Come with me to the land of happy health reform. It is a place where Republicans and Democrats find common ground, a place where physicians, hospitals and health insurers sit together as partners, a place where criticism is respectful, not rancorous. It is the world of Accountable Care Organizations (ACOs).
What are ACOs, and why have they escaped the general onslaught of opprobrium from Obamacare opponents?
The term Accountable Care Organization was originated by Elliott Fisher of the Dartmouth Center for the Evaluative Clinical Sciences, picked up by the Medicare Payment Advisory Commission and then enshrined in Section 3022 of the Patient Protection and Affordable Care Act (otherwise known as health care reform). The language is explicitly designed to use financial incentives to change the health care delivery system.
ACOs are defined less by form than by function. A group of physicians, possibly with a hospital, agrees to manage the full spectrum of care for a defined population of at least 5,000 Medicare beneficiaries for a minimum of three years. If the ACO meets certain targets for quality and cost-effectiveness, it gets to keep part of the savings.
In theory, everyone wins under this arrangement; that is, efficient and effective providers are rewarded, the government saves money and patients are healthier. Whether the ACO theory will work in practice is an important question, but not as intriguing at the moment as the political one: why aren’t politicians and special interests screaming invectives at each other? I think there are three characteristics that explain the ACO love fest and speak to whether it might be replicated in other areas.
Perhaps the most important ACO characteristic is that its theoretical underpinnings have broad and deep bipartisan support. The idea of using financial incentives to organize care delivery more efficiently is not new. During the 1980s, however, proponents began to believe we could actually measure high-quality, cost-effective care and reward those who practiced it.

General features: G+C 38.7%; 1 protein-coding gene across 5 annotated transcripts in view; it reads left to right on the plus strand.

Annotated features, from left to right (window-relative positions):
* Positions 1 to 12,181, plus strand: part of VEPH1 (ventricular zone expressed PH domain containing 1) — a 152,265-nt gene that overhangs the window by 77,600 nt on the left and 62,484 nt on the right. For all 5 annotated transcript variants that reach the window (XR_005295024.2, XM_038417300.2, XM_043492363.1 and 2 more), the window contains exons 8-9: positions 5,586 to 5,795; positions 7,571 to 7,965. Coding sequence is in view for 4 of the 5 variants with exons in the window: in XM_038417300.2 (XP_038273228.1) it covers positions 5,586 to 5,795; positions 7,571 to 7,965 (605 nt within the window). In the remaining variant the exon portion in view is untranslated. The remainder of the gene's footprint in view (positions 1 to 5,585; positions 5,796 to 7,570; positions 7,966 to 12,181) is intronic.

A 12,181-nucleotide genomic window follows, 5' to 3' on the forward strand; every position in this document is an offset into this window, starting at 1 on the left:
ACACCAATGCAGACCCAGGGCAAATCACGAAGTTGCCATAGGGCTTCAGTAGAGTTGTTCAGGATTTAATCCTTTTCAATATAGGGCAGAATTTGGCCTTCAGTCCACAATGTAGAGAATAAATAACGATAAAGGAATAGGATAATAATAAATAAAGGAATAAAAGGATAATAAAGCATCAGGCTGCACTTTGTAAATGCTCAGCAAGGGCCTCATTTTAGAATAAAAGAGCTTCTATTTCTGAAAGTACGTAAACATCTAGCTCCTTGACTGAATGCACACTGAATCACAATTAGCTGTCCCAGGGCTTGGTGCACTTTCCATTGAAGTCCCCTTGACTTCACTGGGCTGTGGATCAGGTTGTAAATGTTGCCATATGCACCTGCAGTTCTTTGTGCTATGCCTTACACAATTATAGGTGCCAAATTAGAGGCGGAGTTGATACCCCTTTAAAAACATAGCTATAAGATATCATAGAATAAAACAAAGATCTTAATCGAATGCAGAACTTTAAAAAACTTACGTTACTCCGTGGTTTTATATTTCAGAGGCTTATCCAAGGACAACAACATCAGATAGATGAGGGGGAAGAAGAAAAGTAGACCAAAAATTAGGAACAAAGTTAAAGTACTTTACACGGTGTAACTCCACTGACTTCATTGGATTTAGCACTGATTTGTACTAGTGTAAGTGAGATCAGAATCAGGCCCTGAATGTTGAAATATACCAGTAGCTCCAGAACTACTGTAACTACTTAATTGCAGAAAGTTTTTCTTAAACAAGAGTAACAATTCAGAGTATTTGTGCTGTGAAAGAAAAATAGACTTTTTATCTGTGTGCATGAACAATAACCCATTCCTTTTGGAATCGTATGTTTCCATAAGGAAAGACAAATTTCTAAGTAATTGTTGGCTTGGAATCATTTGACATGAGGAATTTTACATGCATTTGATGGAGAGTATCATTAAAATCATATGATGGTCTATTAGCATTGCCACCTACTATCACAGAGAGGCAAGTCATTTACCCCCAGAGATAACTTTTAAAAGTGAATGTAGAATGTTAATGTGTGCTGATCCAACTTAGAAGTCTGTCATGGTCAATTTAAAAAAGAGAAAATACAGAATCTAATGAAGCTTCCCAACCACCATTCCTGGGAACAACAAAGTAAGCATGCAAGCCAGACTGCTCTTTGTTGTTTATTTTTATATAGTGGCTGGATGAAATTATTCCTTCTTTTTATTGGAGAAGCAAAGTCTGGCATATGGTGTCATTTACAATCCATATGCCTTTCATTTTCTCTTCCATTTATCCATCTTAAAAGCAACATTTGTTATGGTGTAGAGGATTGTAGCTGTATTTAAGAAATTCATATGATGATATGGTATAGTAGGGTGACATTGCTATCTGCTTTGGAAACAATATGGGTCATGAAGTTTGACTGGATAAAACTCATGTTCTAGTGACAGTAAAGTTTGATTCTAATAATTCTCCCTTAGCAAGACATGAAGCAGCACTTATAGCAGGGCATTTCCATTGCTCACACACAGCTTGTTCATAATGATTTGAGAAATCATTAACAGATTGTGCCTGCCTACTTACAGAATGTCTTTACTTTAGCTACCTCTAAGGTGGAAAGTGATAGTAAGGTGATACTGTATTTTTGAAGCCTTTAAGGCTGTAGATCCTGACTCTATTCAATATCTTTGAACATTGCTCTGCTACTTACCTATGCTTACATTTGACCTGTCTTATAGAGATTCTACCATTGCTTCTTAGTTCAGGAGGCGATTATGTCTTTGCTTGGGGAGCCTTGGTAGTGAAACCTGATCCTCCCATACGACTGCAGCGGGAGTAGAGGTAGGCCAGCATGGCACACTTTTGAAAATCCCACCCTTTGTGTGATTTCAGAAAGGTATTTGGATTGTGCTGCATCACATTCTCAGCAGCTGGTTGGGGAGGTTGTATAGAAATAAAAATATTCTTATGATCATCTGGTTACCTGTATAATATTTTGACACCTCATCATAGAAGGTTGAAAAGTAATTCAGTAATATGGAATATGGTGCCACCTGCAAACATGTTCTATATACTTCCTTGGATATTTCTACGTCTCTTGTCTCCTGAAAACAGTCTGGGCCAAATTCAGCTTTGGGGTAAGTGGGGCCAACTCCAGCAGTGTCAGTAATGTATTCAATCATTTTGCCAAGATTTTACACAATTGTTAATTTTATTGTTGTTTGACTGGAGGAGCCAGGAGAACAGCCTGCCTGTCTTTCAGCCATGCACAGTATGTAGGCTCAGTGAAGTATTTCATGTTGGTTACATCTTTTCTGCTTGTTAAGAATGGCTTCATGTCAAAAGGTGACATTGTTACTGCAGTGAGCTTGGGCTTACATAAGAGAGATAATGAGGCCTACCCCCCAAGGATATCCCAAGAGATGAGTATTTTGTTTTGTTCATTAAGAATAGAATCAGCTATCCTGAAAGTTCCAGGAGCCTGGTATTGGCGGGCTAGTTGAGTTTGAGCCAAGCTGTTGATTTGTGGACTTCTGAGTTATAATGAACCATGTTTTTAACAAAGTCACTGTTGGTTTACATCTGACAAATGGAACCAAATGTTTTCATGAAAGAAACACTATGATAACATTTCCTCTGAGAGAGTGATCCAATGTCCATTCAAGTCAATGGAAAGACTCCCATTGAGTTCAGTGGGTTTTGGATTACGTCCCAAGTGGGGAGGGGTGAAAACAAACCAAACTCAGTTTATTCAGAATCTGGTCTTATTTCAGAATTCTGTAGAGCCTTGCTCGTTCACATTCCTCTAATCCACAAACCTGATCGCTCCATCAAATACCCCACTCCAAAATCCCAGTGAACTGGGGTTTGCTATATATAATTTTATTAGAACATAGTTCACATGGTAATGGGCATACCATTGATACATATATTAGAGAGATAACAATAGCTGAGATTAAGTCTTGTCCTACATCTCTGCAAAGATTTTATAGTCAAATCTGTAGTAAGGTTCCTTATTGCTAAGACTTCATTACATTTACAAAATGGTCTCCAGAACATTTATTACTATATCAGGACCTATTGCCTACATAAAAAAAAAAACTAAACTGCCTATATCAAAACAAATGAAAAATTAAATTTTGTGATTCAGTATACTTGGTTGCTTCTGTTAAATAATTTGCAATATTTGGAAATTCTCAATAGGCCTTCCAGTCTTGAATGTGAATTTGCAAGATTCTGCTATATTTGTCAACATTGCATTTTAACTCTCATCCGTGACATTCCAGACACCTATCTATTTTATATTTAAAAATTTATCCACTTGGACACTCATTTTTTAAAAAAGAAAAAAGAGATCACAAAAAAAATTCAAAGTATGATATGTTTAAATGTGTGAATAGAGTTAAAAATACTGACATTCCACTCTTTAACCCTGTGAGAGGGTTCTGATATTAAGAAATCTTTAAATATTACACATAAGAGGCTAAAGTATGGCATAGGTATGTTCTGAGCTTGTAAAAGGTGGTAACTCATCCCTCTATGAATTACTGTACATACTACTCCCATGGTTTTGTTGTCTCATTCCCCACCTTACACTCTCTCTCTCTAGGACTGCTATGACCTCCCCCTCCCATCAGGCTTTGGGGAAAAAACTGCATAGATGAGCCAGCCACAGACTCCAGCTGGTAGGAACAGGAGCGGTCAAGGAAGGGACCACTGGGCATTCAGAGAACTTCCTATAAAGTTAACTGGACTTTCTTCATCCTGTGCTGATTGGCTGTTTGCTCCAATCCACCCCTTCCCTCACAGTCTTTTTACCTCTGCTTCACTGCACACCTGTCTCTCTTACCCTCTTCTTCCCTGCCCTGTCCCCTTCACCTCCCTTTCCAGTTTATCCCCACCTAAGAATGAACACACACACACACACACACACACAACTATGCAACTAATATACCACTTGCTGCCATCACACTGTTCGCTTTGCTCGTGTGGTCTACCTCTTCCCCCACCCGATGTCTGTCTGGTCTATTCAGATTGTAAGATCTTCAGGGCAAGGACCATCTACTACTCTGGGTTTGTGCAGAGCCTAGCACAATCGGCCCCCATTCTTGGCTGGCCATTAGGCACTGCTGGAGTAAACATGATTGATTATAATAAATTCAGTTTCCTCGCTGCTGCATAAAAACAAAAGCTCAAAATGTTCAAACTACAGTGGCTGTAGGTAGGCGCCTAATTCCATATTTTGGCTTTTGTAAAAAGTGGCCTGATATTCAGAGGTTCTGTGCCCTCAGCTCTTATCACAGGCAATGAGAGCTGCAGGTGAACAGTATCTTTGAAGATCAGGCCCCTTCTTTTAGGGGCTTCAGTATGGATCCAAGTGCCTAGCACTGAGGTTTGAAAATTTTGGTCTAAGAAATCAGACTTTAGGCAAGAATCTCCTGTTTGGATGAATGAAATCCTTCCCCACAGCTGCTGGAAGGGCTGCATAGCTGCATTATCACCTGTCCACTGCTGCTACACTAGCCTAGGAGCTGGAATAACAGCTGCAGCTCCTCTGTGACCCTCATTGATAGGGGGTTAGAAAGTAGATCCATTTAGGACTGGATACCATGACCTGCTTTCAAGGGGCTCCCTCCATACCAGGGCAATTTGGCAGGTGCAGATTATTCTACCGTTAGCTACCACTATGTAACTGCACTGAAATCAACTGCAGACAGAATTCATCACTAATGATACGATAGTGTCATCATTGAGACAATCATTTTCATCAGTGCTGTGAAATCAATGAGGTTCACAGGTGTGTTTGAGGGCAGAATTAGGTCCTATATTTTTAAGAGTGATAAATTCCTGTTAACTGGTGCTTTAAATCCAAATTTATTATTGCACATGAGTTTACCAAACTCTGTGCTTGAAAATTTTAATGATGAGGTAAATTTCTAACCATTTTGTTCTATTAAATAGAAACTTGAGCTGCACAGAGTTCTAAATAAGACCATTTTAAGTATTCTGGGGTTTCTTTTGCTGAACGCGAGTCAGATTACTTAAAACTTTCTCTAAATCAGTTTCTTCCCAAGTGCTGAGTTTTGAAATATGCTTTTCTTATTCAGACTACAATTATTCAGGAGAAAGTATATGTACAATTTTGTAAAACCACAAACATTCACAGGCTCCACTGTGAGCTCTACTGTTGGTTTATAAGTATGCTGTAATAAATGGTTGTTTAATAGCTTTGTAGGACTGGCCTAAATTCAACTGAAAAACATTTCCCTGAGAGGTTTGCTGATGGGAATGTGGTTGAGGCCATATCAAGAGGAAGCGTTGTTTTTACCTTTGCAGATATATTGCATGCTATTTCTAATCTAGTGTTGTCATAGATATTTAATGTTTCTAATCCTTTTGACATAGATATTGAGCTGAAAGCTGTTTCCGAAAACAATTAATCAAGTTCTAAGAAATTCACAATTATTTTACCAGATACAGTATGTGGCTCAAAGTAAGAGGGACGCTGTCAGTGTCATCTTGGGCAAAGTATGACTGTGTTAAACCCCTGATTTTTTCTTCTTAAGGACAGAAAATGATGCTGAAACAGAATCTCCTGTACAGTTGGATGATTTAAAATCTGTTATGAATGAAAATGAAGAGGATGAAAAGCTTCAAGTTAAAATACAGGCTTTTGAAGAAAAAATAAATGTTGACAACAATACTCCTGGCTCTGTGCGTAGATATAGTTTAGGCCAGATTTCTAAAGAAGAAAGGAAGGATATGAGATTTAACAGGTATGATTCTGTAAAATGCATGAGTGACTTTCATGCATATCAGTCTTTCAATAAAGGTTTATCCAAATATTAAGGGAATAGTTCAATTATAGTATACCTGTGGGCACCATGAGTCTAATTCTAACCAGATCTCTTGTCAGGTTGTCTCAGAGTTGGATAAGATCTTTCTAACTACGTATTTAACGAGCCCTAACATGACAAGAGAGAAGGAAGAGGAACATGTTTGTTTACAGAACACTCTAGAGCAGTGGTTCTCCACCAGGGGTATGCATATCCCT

Over the years, a steady stream of books, journal articles and white papers has turned what was controversial into conventional wisdom. For example, in April, a bipartisan group of House members announced the formation of the Quality Care Coalition, “to provide Members of Congress a forum to transform the health care system to reward value in care and make evidence-based, quality care the standard.” It also helps that ACOs address how we organize care for the already insured, rather than the redistributive hot button of coverage for the uninsured.
The second advantage of ACOs, nearly as important, is that the concept promises to put money in the pockets of a broad range of stakeholders. Doctor groups and hospitals around the country are scrambling to form ACOs in an effort to extricate themselves from the Medicare fee-for-service squeeze. For example, 19 health systems affiliated with the Premier healthcare launched two collaboratives designed to create ACOs responsible for the health of more than 1.2 million patients.
The complex challenges inherent in setting up and running a successful ACO also means most aspirants will be seeking some sort of help. They’ll need state-of-the-art information systems, ongoing legal advice and maybe even some help from an experienced insurer in taking on risk. Given all the unknowns, consultants and vendors of every stripe are sure to flourish.
Which brings up the third reason why ACOs are popular: ACOs are “government light,” at least for now. There are no mandates; providers can choose whether or not to form an ACO. There’s also plenty of room for innovation in accomplishing the ACO’s legislative mission. “Virtual ACOs” involving independent physicians in private practice are just as acceptable as the large, integrated systems repeatedly rolled out as role models.
Moreover, while HHS must launch the ACO program by Jan. 1, 2012, detailed regulations are not required until year-end. In their absence, no stakeholder can squawk that the government has gotten it wrong. And, of course, until the program begins, there are no complaining losers, only potential winners.
Unfortunately, the replicability of the ACO reprieve from partisan bickering may be limited. There are other delivery system reforms, and even some insurance reforms, that have bipartisan support similar to that enjoyed by ACOs, but there are few that can promise to put money in providers’ pockets while soothingly assuring them that those who want to ignore the new ways of practice and continue to practice as usual will be able to do so. Indeed, some skeptics question whether the blessing of providers for ACOS was obtained at the cost of weakening their ability to make a cost and quality difference; the details of final regulations and cost-quality standards will be the test that argument.
In its 2001 report, Crossing the Quality Chasm, the Institute of Medicine famously called for a fundamental change in the way delivery of care is organized. “Trying harder will not work,” said the IOM. “Changing systems of care will.”
ACOs, bringing together providers to take responsibility for meeting specific quality and cost goals related to care across the spectrum, unquestionably symbolize the kind of change the IOM was asking. Whether the enthusiasm for the concept in theory will be justified by the ACOs in practice is the larger question remaining to be answered.
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